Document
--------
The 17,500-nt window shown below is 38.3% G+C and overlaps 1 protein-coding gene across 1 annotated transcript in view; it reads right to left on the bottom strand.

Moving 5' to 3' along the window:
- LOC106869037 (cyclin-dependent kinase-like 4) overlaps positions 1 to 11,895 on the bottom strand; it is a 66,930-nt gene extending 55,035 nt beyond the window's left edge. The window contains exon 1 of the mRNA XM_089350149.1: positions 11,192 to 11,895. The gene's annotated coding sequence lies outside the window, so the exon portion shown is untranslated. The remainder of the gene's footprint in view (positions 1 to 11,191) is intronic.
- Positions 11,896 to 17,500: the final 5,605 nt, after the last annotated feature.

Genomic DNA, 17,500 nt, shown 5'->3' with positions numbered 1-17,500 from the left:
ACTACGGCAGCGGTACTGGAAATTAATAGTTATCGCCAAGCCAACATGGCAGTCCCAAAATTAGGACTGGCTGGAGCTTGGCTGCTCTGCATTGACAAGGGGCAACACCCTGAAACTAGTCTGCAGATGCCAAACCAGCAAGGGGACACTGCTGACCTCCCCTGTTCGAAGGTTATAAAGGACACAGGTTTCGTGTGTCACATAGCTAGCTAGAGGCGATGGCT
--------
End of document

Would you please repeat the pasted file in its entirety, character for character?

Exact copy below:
The 17,500-nt window shown below is 38.3% G+C and overlaps 1 protein-coding gene across 1 annotated transcript in view; it reads right to left on the bottom strand.

Moving 5' to 3' along the window:
- LOC106869037 (cyclin-dependent kinase-like 4) overlaps positions 1 to 11,895 on the bottom strand; it is a 66,930-nt gene extending 55,035 nt beyond the window's left edge. The window contains exon 1 of the mRNA XM_089350149.1: positions 11,192 to 11,895. The gene's annotated coding sequence lies outside the window, so the exon portion shown is untranslated. The remainder of the gene's footprint in view (positions 1 to 11,191) is intronic.
- Positions 11,896 to 17,500: the final 5,605 nt, after the last annotated feature.

Genomic DNA, 17,500 nt, shown 5'->3' with positions numbered 1-17,500 from the left:
ACTACGGCAGCGGTACTGGAAATTAATAGTTATCGCCAAGCCAACATGGCAGTCCCAAAATTAGGACTGGCTGGAGCTTGGCTGCTCTGCATTGACAAGGGGCAACACCCTGAAACTAGTCTGCAGATGCCAAACCAGCAAGGGGACACTGCTGACCTCCCCTGTTCGAAGGTTATAAAGGACACAGGTTTCGTGTGTCACATAGCTAGCTAGAGGCGATGGCT